And here is a house that could happily fit on Mr Plumbean's street!



Comments

Popular posts from this blog

Made by Dad: 67 Blueprints for Making Cool Stuff - Projects You Can Build For (and With) Kids! by Scott Bedford

On his personal website, Scott Bedforddescribes himself as an "Award Winning Online Creative Professional" working within the advertising and design industry. What is more interesting (and applicable here) is how hisWhat I Made website came to be. While sitting in a Starbucks with his restless young sons, trying to enjoy his latte, Bedford created something out of coffee stir sticks that ended up keeping his boys entertained, finishing his coffee in peace and sparking (re-sparking, really) his creative drive and reminding him of the "enormous joy gained from making things, even simple things, and that this joy is not the complexity or quality of the finished project but in the process of making itself. On Bedford'sWhat I Made website, he even shares Six Cool Coffee Shop Crafts for Kidsthat you can try out next time you want to enjoy your coffee and your kids are making that difficult. I've shared two below - be sure to check out the website and see the rest!

Be…

POP-UP: Everything You Need to Know to Create Your Own Pop-Up Book, paper engineering by Ruth Wickings, illustrations by Frances Castle RL: All ages

POP-UP:  Everything You Need to Know to Create Your Own Pop-Up Book with paper engineering by Ruth Wickings and illustrations by Frances Castle is THE COOLEST BOOK EVER!!!  I know that I haven't dedicated much time to pop-up books here, but they have always held a special place in my heart, and the phrase "paper engineering" is a favorite of mine. Although I didn't know what it was at the time, I did go through a paper engineering phase when I was ten or so. I would sneak off to the back of the classroom during independent work periods and go to town on the construction paper and glue and make these little free-standing dioramas. A huge fan of The Muppet Show (the original), I reconstructed the all-baby orchestra from an episode, drawing and coloring each baby and his/her instrument then gluing them onto a 3D orchestra section I had crafted out of brown construction paper.  I also made a 3D version of Snidely Whiplash throwing Nell off a cliff with Dudley Do-Right wa…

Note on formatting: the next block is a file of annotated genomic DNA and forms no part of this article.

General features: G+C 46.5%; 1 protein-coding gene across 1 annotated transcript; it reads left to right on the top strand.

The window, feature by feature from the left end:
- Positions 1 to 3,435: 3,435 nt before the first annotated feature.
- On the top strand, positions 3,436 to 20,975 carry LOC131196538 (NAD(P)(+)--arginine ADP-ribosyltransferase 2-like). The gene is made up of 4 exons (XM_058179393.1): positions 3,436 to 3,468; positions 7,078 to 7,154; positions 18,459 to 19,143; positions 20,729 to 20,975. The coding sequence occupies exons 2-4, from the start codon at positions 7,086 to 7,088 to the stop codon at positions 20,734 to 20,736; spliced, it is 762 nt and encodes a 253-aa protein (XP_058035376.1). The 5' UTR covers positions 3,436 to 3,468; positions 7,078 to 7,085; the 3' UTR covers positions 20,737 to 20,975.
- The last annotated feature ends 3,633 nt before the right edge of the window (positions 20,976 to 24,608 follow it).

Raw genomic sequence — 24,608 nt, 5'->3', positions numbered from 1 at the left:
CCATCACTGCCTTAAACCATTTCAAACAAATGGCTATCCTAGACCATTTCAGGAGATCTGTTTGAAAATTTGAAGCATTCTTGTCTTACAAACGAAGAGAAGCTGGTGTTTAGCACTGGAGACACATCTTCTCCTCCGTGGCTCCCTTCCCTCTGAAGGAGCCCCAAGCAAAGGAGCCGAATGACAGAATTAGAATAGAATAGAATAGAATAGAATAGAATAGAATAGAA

How to Choose Age Appropriate Books for Advanced Readers

How to Choose Age Appropriate Books for Advanced Readers remains the most read post on my blog since I wrote it in 2012. Because of this, I have cleaned up this post, tightened the writing and added in any pertinent information that has come about since it originally ran. When I first started books4yourkids.com in August of 2008, I was scrambling for content, finding my purpose and my voice and not always doing my best writing. How to Choose Age Appropriate Books for Advanced Readers was one of the first articles I wrote and, as a bookseller and a book reviewer, and now as an elementary school librarian where I have gone from working with kids reading well beyond their grade level to kids reading well below, this philosophy remains my organizing principle and central focus when reading and recommending books to parents and children. 

In the interest of my mission and the attention this article continues to receive, I have updated and expanded this article and included a guide to using …